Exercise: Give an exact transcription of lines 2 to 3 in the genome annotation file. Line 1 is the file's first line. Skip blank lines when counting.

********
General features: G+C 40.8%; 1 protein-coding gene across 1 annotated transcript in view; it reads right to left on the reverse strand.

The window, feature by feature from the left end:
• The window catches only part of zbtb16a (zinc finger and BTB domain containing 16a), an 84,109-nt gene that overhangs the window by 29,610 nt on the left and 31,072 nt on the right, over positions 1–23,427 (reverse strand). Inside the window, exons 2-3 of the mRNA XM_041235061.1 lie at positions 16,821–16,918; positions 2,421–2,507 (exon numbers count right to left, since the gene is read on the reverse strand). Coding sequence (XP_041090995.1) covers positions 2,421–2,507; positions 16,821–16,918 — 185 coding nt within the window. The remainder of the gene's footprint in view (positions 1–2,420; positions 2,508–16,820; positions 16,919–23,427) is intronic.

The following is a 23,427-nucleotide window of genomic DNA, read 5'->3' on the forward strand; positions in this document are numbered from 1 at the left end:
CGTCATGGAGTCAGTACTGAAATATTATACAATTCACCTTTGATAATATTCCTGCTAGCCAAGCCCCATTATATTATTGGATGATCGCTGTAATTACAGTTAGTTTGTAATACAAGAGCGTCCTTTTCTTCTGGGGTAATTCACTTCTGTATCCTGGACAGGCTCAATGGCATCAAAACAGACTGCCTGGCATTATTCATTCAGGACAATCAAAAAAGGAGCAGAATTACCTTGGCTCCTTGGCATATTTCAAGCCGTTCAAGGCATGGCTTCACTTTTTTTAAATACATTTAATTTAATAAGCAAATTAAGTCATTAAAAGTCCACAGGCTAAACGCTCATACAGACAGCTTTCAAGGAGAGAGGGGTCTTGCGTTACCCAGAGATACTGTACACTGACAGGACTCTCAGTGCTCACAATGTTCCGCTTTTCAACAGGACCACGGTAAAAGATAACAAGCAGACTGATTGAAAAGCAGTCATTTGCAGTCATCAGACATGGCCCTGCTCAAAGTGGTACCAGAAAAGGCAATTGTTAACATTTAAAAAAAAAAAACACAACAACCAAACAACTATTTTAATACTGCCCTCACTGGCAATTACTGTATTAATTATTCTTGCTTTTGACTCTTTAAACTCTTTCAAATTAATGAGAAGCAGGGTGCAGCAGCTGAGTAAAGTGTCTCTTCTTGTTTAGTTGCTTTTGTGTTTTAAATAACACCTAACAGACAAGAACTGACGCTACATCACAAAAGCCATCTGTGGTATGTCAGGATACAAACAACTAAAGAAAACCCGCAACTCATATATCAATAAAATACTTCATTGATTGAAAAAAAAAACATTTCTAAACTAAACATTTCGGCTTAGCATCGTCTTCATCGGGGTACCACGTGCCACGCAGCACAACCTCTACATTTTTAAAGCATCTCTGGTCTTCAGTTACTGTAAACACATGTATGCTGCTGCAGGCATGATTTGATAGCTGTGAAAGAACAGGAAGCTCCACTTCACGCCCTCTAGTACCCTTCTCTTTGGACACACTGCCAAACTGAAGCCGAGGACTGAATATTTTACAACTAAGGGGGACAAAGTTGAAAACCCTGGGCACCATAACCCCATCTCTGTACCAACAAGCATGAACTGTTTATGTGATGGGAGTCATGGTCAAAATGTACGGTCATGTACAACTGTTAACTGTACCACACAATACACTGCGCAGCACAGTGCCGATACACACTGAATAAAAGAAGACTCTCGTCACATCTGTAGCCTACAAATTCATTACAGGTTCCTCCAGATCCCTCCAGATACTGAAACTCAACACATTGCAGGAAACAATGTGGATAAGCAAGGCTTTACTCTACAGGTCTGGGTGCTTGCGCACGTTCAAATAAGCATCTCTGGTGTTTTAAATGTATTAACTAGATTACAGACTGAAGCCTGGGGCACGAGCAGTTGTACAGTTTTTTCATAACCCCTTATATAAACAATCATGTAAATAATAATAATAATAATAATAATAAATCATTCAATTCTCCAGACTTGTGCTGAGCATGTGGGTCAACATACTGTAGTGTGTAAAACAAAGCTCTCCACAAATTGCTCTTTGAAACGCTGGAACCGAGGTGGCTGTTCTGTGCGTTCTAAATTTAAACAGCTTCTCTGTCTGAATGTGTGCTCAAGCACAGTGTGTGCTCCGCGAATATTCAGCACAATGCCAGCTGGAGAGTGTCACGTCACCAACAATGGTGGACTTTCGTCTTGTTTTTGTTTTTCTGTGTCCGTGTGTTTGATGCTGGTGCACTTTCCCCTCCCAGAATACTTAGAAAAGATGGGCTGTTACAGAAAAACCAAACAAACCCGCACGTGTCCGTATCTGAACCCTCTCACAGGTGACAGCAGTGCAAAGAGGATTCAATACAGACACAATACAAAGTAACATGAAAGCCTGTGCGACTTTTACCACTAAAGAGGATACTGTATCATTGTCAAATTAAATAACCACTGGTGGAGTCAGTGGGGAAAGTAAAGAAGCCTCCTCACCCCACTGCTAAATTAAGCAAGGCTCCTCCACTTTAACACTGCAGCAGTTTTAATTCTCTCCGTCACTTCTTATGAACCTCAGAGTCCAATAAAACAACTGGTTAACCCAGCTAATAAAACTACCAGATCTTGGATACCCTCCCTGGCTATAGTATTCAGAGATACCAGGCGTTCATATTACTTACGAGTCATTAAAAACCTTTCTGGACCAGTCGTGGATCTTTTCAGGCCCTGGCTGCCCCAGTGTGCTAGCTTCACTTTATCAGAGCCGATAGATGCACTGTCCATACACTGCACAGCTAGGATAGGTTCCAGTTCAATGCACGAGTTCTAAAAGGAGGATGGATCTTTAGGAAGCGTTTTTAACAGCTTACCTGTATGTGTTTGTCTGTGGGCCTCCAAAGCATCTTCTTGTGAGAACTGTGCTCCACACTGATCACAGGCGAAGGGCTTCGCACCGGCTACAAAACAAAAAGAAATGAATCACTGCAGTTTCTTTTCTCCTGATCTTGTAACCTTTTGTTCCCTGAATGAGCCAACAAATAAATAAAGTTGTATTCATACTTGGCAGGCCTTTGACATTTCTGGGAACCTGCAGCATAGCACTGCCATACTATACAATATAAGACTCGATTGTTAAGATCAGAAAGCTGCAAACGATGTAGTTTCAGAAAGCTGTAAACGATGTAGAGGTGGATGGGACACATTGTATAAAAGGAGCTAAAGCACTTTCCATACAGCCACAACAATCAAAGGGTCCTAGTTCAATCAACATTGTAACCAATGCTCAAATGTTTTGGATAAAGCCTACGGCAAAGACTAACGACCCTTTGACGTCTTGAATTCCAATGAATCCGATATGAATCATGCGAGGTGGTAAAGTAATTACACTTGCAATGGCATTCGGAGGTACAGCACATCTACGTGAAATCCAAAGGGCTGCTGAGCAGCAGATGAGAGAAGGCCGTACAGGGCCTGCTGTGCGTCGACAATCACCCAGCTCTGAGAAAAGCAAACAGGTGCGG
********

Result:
The window, feature by feature from the left end:
• The window catches only part of zbtb16a (zinc finger and BTB domain containing 16a), an 84,109-nt gene that overhangs the window by 29,610 nt on the left and 31,072 nt on the right, over positions 1–23,427 (reverse strand). Inside the window, exons 2-3 of the mRNA XM_041235061.1 lie at positions 16,821–16,918; positions 2,421–2,507 (exon numbers count right to left, since the gene is read on the reverse strand). Coding sequence (XP_041090995.1) covers positions 2,421–2,507; positions 16,821–16,918 — 185 coding nt within the window. The remainder of the gene's footprint in view (positions 1–2,420; positions 2,508–16,820; positions 16,919–23,427) is intronic.